Knell refrains from informing listeners that the security forces did not just ‘investigate’ but also made arrests – including the author of the ‘manifesto’ she describes and his cell. She continues:
“The Prime Minister Benjamin Netanyahu has promised a tough approach but Palestinian officials say that if his right-wing government wants to stop settler attacks, it must stop supporting settlements on land they want for their future state.”
Knell refrains from clarifying to audiences that according to the Oslo Accords – signed willingly by representatives of the Palestinian people – the future of Area C is to be determined in final status negotiations or that the same accords include no restrictions on Israeli building in Area C.
After a short contribution from PMO spokesman Mark Regev, Knell moves on to another location.
“It’s evening time in Qusra – a Palestinian village near Duma. In recent years it’s experienced dozens of attacks by settlers from nearby outposts. They’ve lost land and trees, had property damaged and their sheep killed. This area’s under full Israeli control so there are no Palestinian police. Now local men such as Abdel al Addin [phonetic] organise night watches.”
Both a report by the Palestinian political NGO ARIJ and maps produced by the NGO B’Tselem (often quoted and promoted by the BBC) place the residential part of Qusra in Area B where civil affairs are fully the responsibility of the Palestinian Authority and security is under the joint control of Israel and the PA. Some of the village’s agricultural lands apparently do lie in Area C but Knell’s claim that Qusra is “under full Israeli control” is clearly inaccurate and misleading. Coincidentally, the Wikipedia entry for Qursa wrongly places the village in Area C, apparently on the basis of an inaccurate claim in an article which appeared in the Economist four years ago.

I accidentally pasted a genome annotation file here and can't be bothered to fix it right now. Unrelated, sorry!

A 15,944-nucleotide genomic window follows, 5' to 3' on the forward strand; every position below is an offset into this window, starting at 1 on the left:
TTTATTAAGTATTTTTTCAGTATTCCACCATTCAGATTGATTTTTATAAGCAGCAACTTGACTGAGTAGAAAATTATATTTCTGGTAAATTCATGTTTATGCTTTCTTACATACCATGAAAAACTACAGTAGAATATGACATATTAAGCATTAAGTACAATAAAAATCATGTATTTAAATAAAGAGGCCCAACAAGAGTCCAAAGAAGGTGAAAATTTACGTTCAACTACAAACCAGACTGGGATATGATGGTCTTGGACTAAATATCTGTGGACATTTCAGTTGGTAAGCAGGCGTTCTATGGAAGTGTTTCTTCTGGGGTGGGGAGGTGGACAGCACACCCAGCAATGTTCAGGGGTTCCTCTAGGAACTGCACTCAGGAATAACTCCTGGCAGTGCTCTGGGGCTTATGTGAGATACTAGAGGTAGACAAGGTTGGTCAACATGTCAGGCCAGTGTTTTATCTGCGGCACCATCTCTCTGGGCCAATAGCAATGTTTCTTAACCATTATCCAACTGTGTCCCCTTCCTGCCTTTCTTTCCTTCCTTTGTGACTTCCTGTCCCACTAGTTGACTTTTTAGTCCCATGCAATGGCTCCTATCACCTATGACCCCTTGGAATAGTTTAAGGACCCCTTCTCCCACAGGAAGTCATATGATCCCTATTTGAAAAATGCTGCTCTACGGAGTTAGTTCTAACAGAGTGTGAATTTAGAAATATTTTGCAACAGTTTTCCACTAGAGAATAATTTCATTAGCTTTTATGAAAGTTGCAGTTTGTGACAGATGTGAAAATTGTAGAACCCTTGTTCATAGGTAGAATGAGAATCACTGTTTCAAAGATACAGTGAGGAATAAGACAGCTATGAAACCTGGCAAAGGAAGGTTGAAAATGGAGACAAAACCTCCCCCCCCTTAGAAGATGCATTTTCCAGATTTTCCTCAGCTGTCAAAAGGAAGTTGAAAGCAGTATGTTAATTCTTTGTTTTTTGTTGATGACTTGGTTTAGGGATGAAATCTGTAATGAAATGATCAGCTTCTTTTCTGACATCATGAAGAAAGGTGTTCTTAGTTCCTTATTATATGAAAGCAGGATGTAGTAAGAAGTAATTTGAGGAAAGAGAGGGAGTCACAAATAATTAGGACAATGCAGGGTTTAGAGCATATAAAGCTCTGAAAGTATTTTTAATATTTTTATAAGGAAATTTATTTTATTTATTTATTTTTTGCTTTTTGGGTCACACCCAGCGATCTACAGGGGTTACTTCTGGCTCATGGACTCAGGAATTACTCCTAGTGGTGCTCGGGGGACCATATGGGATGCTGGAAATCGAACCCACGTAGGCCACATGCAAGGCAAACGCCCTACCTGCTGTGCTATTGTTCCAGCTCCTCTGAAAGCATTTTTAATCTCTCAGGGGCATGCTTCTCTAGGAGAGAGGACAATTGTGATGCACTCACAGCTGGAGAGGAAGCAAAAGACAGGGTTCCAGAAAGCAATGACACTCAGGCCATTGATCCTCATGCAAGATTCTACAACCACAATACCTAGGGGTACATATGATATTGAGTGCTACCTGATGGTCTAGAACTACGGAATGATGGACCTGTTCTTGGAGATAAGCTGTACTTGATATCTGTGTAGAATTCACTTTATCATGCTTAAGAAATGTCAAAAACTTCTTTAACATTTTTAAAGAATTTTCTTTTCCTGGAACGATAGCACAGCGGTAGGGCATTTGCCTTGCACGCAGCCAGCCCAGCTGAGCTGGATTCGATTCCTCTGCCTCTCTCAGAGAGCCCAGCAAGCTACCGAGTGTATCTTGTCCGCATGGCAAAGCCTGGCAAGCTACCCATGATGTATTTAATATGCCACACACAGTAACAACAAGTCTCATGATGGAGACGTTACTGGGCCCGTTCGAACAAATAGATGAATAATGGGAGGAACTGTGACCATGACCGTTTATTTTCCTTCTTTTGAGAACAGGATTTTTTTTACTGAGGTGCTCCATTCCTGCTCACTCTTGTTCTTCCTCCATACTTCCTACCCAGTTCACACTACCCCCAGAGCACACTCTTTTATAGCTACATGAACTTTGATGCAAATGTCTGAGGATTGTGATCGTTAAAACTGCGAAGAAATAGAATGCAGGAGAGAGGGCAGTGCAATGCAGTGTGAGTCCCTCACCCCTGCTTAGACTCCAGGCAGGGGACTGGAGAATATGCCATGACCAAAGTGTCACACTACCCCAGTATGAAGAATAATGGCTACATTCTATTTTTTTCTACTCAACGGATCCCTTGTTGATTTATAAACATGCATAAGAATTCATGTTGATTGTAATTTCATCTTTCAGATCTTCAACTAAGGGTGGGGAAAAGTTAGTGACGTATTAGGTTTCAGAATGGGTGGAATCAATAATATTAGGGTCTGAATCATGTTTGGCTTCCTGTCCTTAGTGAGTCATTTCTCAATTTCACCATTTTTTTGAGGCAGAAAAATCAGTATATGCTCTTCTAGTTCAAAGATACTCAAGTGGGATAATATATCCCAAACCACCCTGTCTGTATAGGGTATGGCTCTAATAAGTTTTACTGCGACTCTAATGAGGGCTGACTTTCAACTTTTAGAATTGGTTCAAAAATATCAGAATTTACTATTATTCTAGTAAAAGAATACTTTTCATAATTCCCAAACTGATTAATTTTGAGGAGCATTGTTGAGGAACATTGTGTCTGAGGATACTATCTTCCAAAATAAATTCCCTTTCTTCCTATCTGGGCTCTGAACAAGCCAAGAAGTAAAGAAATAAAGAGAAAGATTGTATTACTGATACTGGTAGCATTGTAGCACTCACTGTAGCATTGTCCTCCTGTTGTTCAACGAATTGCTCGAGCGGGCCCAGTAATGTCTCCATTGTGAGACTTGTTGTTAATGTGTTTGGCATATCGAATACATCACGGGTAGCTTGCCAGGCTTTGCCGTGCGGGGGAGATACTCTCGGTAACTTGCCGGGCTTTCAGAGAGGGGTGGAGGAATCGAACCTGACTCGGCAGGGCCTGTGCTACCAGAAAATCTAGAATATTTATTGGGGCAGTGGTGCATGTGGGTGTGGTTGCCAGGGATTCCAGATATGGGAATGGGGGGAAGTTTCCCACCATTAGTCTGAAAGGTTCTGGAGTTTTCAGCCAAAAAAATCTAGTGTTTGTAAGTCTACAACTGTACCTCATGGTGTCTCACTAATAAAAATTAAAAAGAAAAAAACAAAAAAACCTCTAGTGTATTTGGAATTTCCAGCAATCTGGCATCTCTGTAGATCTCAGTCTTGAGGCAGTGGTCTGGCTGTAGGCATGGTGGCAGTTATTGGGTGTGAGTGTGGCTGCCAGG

After telling audiences more about the night watches (which are actually not as new as this report suggests), Knell closes with the following take-away message:
“With no efforts to reach a peace deal in the Israeli-Palestinian conflict, tensions here continue to simmer and can flare up dangerously at any time.”
This report was billed from the beginning as being about the ‘hilltop youth’ and – as Eddie Mair correctly noted in his introduction – the aim of at least some of the groups falling under that title is to “try to undermine the Israeli state”. Knell also noted that the aim of the cell whose members are now in custody is to “stoke violence and weaken the Israeli state”.
It is therefore unclear why in her closing lines Knell materially misleads audiences by suggesting that the absence of negotiations between Israel and the Palestinians has any influence whatsoever upon what are essentially anarchist groups which reject the authority of the Israeli government. Clearly that knee-jerk closing mantra did nothing to enhance audience understanding of this particular ‘international issue’.
This item presented an ideal opportunity for the BBC to undo some of its previous stereotyping of the half million people it calls ‘settlers’ by providing audiences with more comprehensive background information on the small groups known as ‘hilltop youth’ and explaining the differences between them and the vast majority of residents of Judea & Samaria and Jerusalem. Unfortunately for the BBC’s reputation for impartiality, Yolande Knell did not rise to the occasion.